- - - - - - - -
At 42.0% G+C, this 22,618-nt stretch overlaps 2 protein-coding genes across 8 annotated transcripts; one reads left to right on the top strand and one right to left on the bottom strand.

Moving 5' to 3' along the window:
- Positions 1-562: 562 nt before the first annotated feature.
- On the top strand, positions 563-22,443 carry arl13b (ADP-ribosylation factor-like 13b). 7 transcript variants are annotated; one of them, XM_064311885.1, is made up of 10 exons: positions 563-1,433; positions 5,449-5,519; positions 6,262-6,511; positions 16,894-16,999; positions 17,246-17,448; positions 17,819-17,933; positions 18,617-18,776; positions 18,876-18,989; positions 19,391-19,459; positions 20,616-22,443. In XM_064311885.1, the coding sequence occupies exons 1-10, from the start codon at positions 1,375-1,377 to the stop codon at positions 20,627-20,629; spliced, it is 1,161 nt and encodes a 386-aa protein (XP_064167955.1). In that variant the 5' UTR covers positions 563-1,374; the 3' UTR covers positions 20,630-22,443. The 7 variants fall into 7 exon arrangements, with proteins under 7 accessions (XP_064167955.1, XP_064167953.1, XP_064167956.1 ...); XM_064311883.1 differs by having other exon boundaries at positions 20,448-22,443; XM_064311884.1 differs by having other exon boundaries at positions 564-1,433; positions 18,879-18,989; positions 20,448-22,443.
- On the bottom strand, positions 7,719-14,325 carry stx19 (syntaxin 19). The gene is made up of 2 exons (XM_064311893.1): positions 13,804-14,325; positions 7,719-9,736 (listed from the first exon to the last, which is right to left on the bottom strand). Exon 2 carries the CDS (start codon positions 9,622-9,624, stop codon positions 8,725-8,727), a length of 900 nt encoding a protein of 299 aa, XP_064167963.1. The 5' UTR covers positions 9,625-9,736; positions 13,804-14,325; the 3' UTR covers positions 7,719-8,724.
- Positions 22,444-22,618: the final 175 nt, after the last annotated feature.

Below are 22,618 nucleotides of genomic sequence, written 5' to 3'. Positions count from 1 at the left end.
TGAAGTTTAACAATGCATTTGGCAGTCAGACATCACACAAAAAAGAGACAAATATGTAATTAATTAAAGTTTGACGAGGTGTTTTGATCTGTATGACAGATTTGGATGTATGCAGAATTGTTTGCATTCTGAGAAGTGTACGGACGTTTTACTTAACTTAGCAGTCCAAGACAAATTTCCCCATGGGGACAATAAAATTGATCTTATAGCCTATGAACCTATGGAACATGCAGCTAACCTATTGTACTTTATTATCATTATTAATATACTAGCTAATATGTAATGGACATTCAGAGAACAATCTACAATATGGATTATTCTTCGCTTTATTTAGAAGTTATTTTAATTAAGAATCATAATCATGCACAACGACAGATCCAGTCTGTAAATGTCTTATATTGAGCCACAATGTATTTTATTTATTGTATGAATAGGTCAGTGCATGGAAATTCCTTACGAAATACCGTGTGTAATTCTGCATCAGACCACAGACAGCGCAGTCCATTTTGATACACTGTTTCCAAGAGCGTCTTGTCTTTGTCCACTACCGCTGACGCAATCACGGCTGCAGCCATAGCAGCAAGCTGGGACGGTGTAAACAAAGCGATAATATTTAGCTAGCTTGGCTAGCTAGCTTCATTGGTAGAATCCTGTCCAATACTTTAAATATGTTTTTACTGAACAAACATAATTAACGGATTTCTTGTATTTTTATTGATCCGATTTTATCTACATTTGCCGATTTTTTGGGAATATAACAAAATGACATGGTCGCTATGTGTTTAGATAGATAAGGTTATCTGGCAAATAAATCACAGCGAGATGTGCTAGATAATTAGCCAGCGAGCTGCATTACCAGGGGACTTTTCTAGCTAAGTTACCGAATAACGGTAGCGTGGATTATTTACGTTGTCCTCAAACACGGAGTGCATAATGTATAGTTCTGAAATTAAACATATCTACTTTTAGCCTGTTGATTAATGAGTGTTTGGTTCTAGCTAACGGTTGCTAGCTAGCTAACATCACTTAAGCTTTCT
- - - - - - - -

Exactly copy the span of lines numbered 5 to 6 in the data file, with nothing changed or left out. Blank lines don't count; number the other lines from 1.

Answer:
- On the bottom strand, positions 7,719-14,325 carry stx19 (syntaxin 19). The gene is made up of 2 exons (XM_064311893.1): positions 13,804-14,325; positions 7,719-9,736 (listed from the first exon to the last, which is right to left on the bottom strand). Exon 2 carries the CDS (start codon positions 9,622-9,624, stop codon positions 8,725-8,727), a length of 900 nt encoding a protein of 299 aa, XP_064167963.1. The 5' UTR covers positions 9,625-9,736; positions 13,804-14,325; the 3' UTR covers positions 7,719-8,724.
- Positions 22,444-22,618: the final 175 nt, after the last annotated feature.